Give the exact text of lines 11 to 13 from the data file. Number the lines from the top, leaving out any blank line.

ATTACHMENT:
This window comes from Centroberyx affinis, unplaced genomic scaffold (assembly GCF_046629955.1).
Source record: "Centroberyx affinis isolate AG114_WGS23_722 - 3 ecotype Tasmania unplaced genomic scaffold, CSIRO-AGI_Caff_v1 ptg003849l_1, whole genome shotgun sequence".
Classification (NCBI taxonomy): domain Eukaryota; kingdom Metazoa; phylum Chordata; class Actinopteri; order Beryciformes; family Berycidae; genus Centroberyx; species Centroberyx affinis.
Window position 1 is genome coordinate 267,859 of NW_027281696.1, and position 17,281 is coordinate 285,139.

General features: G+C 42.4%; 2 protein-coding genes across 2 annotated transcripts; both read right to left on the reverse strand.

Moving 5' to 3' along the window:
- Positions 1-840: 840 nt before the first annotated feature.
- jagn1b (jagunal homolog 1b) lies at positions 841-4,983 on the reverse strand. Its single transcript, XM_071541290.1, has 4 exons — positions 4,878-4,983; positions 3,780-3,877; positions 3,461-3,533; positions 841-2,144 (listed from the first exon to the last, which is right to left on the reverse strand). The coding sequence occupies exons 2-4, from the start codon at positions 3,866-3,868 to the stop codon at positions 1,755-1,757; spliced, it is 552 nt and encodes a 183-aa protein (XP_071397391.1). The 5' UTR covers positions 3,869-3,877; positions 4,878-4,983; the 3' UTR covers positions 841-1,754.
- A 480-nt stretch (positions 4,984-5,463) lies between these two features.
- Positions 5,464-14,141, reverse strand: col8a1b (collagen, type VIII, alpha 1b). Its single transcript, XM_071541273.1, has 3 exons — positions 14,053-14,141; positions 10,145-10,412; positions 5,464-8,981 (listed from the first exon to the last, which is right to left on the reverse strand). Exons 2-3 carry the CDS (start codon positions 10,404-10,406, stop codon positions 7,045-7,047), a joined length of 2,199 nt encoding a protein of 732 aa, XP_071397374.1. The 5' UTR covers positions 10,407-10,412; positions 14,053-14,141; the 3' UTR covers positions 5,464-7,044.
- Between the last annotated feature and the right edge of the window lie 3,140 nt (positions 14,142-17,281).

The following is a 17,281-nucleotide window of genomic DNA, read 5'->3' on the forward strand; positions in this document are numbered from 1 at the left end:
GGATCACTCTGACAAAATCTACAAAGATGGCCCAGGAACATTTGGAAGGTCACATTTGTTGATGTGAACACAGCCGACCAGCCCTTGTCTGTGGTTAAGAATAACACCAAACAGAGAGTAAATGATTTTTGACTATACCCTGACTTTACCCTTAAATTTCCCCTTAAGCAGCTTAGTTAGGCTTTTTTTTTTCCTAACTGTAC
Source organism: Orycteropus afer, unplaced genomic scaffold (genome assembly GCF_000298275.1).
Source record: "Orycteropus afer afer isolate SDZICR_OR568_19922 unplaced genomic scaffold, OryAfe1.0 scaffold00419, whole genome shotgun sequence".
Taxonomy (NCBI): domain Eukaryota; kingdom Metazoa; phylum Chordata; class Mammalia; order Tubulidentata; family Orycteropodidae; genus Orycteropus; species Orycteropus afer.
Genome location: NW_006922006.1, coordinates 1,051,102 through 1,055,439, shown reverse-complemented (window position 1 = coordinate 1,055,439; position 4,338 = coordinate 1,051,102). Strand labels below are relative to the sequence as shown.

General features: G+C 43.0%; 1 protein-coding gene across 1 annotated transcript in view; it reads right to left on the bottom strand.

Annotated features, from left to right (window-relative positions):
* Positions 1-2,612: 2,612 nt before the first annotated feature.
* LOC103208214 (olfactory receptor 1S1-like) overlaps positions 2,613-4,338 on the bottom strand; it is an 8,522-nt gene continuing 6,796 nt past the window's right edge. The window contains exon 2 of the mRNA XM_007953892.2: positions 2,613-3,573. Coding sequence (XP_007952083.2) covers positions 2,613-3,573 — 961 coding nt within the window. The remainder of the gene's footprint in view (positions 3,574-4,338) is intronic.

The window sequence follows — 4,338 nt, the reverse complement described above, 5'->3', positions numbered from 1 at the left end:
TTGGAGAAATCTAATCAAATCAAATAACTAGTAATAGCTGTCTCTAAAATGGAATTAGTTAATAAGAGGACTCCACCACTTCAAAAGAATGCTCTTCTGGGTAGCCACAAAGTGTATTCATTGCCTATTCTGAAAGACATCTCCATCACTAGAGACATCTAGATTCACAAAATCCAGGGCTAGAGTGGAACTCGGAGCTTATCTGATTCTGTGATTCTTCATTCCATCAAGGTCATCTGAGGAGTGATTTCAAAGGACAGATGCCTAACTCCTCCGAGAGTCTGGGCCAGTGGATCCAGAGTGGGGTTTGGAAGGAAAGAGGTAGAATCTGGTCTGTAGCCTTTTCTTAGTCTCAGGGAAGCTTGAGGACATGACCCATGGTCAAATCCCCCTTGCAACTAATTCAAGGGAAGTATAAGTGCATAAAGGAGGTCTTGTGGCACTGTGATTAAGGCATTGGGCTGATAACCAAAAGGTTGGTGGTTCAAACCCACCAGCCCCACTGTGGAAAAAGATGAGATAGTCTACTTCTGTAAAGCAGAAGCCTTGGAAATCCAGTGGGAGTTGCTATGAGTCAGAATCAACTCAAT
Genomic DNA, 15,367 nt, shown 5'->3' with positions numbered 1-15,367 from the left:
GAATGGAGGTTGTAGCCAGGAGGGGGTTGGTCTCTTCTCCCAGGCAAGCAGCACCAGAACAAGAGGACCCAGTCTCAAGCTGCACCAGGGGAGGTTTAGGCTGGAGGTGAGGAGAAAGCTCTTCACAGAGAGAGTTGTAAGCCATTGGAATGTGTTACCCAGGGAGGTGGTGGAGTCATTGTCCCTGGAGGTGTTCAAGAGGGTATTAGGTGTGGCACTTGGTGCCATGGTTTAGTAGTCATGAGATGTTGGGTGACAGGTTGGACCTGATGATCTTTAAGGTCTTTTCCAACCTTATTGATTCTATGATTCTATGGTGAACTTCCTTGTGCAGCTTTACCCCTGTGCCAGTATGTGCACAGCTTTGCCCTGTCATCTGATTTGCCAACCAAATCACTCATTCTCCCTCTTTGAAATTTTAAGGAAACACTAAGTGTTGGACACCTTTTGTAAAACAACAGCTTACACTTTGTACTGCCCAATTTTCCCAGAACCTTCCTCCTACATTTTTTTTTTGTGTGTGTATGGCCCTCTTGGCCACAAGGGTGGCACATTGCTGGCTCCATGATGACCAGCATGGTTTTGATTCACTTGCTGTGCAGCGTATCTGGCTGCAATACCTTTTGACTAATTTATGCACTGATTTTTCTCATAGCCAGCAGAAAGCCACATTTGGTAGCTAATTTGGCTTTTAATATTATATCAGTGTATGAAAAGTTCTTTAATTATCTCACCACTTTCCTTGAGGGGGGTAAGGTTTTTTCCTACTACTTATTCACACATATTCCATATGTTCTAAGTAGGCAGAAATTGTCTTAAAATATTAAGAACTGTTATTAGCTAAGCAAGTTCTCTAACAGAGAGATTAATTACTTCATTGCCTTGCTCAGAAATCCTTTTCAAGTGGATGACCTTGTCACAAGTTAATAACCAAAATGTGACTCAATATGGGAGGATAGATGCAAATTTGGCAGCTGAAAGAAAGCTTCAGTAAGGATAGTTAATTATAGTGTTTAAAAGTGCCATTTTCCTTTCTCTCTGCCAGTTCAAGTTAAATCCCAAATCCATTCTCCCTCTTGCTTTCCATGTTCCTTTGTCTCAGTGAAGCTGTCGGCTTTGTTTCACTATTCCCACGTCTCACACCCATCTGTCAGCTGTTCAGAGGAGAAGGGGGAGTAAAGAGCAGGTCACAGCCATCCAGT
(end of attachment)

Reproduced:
- Between the last annotated feature and the right edge of the window lie 3,140 nt (positions 14,142-17,281).

The following is a 17,281-nucleotide window of genomic DNA, read 5'->3' on the forward strand; positions in this document are numbered from 1 at the left end:
GGATCACTCTGACAAAATCTACAAAGATGGCCCAGGAACATTTGGAAGGTCACATTTGTTGATGTGAACACAGCCGACCAGCCCTTGTCTGTGGTTAAGAATAACACCAAACAGAGAGTAAATGATTTTTGACTATACCCTGACTTTACCCTTAAATTTCCCCTTAAGCAGCTTAGTTAGGCTTTTTTTTTTCCTAACTGTAC